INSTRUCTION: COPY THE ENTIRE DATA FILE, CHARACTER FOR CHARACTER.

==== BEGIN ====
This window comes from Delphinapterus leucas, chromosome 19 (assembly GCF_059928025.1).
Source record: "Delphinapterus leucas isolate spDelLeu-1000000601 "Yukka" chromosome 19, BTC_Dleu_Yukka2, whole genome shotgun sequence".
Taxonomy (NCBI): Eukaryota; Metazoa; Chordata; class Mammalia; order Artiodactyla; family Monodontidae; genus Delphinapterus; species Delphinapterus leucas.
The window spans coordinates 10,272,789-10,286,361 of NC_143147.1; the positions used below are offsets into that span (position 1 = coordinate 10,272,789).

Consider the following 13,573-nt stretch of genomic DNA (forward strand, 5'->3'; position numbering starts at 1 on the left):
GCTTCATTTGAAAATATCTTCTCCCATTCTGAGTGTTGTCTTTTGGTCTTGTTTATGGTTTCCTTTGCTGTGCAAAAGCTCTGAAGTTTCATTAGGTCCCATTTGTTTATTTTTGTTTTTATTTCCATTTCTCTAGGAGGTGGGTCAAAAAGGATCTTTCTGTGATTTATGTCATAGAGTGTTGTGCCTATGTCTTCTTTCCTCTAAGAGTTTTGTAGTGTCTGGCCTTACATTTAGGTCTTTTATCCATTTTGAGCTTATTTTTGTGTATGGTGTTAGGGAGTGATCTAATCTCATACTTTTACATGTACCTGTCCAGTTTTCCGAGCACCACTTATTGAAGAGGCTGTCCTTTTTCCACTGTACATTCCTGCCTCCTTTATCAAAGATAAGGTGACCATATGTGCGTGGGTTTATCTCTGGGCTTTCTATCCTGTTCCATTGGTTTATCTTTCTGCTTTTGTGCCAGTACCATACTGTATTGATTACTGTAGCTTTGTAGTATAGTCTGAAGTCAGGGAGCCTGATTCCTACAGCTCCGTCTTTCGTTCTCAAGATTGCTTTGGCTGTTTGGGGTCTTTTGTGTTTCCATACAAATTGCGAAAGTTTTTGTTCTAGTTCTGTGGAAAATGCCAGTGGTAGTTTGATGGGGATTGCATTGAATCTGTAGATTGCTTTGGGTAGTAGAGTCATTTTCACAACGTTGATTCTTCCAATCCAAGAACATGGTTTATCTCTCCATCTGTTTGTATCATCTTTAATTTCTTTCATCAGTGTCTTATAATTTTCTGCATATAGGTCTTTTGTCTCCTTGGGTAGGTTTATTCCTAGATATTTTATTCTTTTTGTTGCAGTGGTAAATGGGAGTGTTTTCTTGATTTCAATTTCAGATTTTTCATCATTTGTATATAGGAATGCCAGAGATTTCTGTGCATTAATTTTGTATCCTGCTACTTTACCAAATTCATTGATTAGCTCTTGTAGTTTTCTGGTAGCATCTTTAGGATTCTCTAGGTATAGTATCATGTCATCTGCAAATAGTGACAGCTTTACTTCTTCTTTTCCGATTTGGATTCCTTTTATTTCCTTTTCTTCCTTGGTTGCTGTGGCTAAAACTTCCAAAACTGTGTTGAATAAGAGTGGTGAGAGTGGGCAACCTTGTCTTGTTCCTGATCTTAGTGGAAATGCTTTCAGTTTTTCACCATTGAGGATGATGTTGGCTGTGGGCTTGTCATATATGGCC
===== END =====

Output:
This window comes from Delphinapterus leucas, chromosome 19 (assembly GCF_059928025.1).
Source record: "Delphinapterus leucas isolate spDelLeu-1000000601 "Yukka" chromosome 19, BTC_Dleu_Yukka2, whole genome shotgun sequence".
Taxonomy (NCBI): Eukaryota; Metazoa; Chordata; class Mammalia; order Artiodactyla; family Monodontidae; genus Delphinapterus; species Delphinapterus leucas.
The window spans coordinates 10,272,789-10,286,361 of NC_143147.1; the positions used below are offsets into that span (position 1 = coordinate 10,272,789).

Consider the following 13,573-nt stretch of genomic DNA (forward strand, 5'->3'; position numbering starts at 1 on the left):
GCTTCATTTGAAAATATCTTCTCCCATTCTGAGTGTTGTCTTTTGGTCTTGTTTATGGTTTCCTTTGCTGTGCAAAAGCTCTGAAGTTTCATTAGGTCCCATTTGTTTATTTTTGTTTTTATTTCCATTTCTCTAGGAGGTGGGTCAAAAAGGATCTTTCTGTGATTTATGTCATAGAGTGTTGTGCCTATGTCTTCTTTCCTCTAAGAGTTTTGTAGTGTCTGGCCTTACATTTAGGTCTTTTATCCATTTTGAGCTTATTTTTGTGTATGGTGTTAGGGAGTGATCTAATCTCATACTTTTACATGTACCTGTCCAGTTTTCCGAGCACCACTTATTGAAGAGGCTGTCCTTTTTCCACTGTACATTCCTGCCTCCTTTATCAAAGATAAGGTGACCATATGTGCGTGGGTTTATCTCTGGGCTTTCTATCCTGTTCCATTGGTTTATCTTTCTGCTTTTGTGCCAGTACCATACTGTATTGATTACTGTAGCTTTGTAGTATAGTCTGAAGTCAGGGAGCCTGATTCCTACAGCTCCGTCTTTCGTTCTCAAGATTGCTTTGGCTGTTTGGGGTCTTTTGTGTTTCCATACAAATTGCGAAAGTTTTTGTTCTAGTTCTGTGGAAAATGCCAGTGGTAGTTTGATGGGGATTGCATTGAATCTGTAGATTGCTTTGGGTAGTAGAGTCATTTTCACAACGTTGATTCTTCCAATCCAAGAACATGGTTTATCTCTCCATCTGTTTGTATCATCTTTAATTTCTTTCATCAGTGTCTTATAATTTTCTGCATATAGGTCTTTTGTCTCCTTGGGTAGGTTTATTCCTAGATATTTTATTCTTTTTGTTGCAGTGGTAAATGGGAGTGTTTTCTTGATTTCAATTTCAGATTTTTCATCATTTGTATATAGGAATGCCAGAGATTTCTGTGCATTAATTTTGTATCCTGCTACTTTACCAAATTCATTGATTAGCTCTTGTAGTTTTCTGGTAGCATCTTTAGGATTCTCTAGGTATAGTATCATGTCATCTGCAAATAGTGACAGCTTTACTTCTTCTTTTCCGATTTGGATTCCTTTTATTTCCTTTTCTTCCTTGGTTGCTGTGGCTAAAACTTCCAAAACTGTGTTGAATAAGAGTGGTGAGAGTGGGCAACCTTGTCTTGTTCCTGATCTTAGTGGAAATGCTTTCAGTTTTTCACCATTGAGGATGATGTTGGCTGTGGGCTTGTCATATATGGCC